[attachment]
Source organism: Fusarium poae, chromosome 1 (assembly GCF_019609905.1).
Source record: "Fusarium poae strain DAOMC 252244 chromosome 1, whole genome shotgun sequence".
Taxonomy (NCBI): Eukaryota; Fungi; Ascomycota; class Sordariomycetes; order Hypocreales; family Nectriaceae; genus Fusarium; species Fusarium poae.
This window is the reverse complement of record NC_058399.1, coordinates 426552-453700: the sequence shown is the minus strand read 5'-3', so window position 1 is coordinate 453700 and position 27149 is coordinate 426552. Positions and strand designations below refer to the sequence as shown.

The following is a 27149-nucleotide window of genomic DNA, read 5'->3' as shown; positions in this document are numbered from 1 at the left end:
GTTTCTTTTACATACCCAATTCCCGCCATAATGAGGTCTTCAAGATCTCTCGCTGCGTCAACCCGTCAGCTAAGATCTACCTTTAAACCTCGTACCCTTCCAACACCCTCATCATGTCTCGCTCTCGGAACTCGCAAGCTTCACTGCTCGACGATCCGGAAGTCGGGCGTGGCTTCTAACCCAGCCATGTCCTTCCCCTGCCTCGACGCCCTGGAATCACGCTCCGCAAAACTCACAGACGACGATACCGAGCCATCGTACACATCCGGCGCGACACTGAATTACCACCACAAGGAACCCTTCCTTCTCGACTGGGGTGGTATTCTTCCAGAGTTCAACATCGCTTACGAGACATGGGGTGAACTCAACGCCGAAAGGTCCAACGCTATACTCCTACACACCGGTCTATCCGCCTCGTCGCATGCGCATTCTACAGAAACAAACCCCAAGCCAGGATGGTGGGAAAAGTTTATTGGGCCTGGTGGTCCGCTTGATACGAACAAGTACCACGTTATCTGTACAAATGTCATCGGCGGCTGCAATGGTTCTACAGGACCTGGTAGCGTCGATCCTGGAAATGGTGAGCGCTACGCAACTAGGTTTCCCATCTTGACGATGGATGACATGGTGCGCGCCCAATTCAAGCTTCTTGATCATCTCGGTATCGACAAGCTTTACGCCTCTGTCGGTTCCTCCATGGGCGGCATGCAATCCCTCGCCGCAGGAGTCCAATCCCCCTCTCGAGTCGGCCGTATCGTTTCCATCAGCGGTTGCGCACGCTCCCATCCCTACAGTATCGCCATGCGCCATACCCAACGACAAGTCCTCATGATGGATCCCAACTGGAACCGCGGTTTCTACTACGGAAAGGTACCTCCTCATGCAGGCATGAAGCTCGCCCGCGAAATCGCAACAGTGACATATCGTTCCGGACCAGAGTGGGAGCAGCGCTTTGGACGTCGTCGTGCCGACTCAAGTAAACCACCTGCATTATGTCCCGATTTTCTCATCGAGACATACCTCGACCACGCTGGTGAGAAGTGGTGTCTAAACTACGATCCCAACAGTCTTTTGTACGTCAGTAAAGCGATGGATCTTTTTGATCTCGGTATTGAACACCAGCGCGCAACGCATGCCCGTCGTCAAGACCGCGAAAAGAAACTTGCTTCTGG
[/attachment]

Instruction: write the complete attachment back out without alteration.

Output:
Source organism: Fusarium poae, chromosome 1 (assembly GCF_019609905.1).
Source record: "Fusarium poae strain DAOMC 252244 chromosome 1, whole genome shotgun sequence".
Taxonomy (NCBI): Eukaryota; Fungi; Ascomycota; class Sordariomycetes; order Hypocreales; family Nectriaceae; genus Fusarium; species Fusarium poae.
This window is the reverse complement of record NC_058399.1, coordinates 426552-453700: the sequence shown is the minus strand read 5'-3', so window position 1 is coordinate 453700 and position 27149 is coordinate 426552. Positions and strand designations below refer to the sequence as shown.

The following is a 27149-nucleotide window of genomic DNA, read 5'->3' as shown; positions in this document are numbered from 1 at the left end:
GTTTCTTTTACATACCCAATTCCCGCCATAATGAGGTCTTCAAGATCTCTCGCTGCGTCAACCCGTCAGCTAAGATCTACCTTTAAACCTCGTACCCTTCCAACACCCTCATCATGTCTCGCTCTCGGAACTCGCAAGCTTCACTGCTCGACGATCCGGAAGTCGGGCGTGGCTTCTAACCCAGCCATGTCCTTCCCCTGCCTCGACGCCCTGGAATCACGCTCCGCAAAACTCACAGACGACGATACCGAGCCATCGTACACATCCGGCGCGACACTGAATTACCACCACAAGGAACCCTTCCTTCTCGACTGGGGTGGTATTCTTCCAGAGTTCAACATCGCTTACGAGACATGGGGTGAACTCAACGCCGAAAGGTCCAACGCTATACTCCTACACACCGGTCTATCCGCCTCGTCGCATGCGCATTCTACAGAAACAAACCCCAAGCCAGGATGGTGGGAAAAGTTTATTGGGCCTGGTGGTCCGCTTGATACGAACAAGTACCACGTTATCTGTACAAATGTCATCGGCGGCTGCAATGGTTCTACAGGACCTGGTAGCGTCGATCCTGGAAATGGTGAGCGCTACGCAACTAGGTTTCCCATCTTGACGATGGATGACATGGTGCGCGCCCAATTCAAGCTTCTTGATCATCTCGGTATCGACAAGCTTTACGCCTCTGTCGGTTCCTCCATGGGCGGCATGCAATCCCTCGCCGCAGGAGTCCAATCCCCCTCTCGAGTCGGCCGTATCGTTTCCATCAGCGGTTGCGCACGCTCCCATCCCTACAGTATCGCCATGCGCCATACCCAACGACAAGTCCTCATGATGGATCCCAACTGGAACCGCGGTTTCTACTACGGAAAGGTACCTCCTCATGCAGGCATGAAGCTCGCCCGCGAAATCGCAACAGTGACATATCGTTCCGGACCAGAGTGGGAGCAGCGCTTTGGACGTCGTCGTGCCGACTCAAGTAAACCACCTGCATTATGTCCCGATTTTCTCATCGAGACATACCTCGACCACGCTGGTGAGAAGTGGTGTCTAAACTACGATCCCAACAGTCTTTTGTACGTCAGTAAAGCGATGGATCTTTTTGATCTCGGTATTGAACACCAGCGCGCAACGCATGCCCGTCGTCAAGACCGCGAAAAGAAACTTGCTTCTGG